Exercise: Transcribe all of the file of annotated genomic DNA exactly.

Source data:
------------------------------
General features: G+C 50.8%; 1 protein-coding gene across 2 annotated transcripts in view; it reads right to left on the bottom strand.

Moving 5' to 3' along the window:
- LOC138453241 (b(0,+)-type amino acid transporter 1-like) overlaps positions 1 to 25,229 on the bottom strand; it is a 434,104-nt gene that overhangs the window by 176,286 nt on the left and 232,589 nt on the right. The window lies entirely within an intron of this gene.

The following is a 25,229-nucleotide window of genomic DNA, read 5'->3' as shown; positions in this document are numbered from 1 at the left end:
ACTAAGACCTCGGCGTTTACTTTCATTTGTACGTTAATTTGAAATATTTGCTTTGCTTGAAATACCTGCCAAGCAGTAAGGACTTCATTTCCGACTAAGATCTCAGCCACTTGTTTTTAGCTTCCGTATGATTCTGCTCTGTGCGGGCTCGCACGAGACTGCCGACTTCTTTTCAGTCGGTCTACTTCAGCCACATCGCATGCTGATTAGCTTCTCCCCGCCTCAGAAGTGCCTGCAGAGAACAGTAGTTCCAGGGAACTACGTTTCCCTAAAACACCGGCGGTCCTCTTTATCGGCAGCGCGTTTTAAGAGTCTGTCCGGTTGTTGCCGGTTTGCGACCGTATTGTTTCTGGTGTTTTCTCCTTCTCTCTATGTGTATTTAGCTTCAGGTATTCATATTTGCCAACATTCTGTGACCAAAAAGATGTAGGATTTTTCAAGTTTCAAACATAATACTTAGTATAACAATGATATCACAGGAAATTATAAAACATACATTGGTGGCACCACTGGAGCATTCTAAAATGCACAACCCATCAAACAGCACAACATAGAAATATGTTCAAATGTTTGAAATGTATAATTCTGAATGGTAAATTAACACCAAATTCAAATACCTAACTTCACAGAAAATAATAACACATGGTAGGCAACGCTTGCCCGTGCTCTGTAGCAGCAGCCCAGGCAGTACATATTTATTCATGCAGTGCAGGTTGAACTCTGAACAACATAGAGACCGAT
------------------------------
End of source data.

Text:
General features: G+C 50.8%; 1 protein-coding gene across 2 annotated transcripts in view; it reads right to left on the bottom strand.

Moving 5' to 3' along the window:
- LOC138453241 (b(0,+)-type amino acid transporter 1-like) overlaps positions 1 to 25,229 on the bottom strand; it is a 434,104-nt gene that overhangs the window by 176,286 nt on the left and 232,589 nt on the right. The window lies entirely within an intron of this gene.

The following is a 25,229-nucleotide window of genomic DNA, read 5'->3' as shown; positions in this document are numbered from 1 at the left end:
ACTAAGACCTCGGCGTTTACTTTCATTTGTACGTTAATTTGAAATATTTGCTTTGCTTGAAATACCTGCCAAGCAGTAAGGACTTCATTTCCGACTAAGATCTCAGCCACTTGTTTTTAGCTTCCGTATGATTCTGCTCTGTGCGGGCTCGCACGAGACTGCCGACTTCTTTTCAGTCGGTCTACTTCAGCCACATCGCATGCTGATTAGCTTCTCCCCGCCTCAGAAGTGCCTGCAGAGAACAGTAGTTCCAGGGAACTACGTTTCCCTAAAACACCGGCGGTCCTCTTTATCGGCAGCGCGTTTTAAGAGTCTGTCCGGTTGTTGCCGGTTTGCGACCGTATTGTTTCTGGTGTTTTCTCCTTCTCTCTATGTGTATTTAGCTTCAGGTATTCATATTTGCCAACATTCTGTGACCAAAAAGATGTAGGATTTTTCAAGTTTCAAACATAATACTTAGTATAACAATGATATCACAGGAAATTATAAAACATACATTGGTGGCACCACTGGAGCATTCTAAAATGCACAACCCATCAAACAGCACAACATAGAAATATGTTCAAATGTTTGAAATGTATAATTCTGAATGGTAAATTAACACCAAATTCAAATACCTAACTTCACAGAAAATAATAACACATGGTAGGCAACGCTTGCCCGTGCTCTGTAGCAGCAGCCCAGGCAGTACATATTTATTCATGCAGTGCAGGTTGAACTCTGAACAACATAGAGACCGAT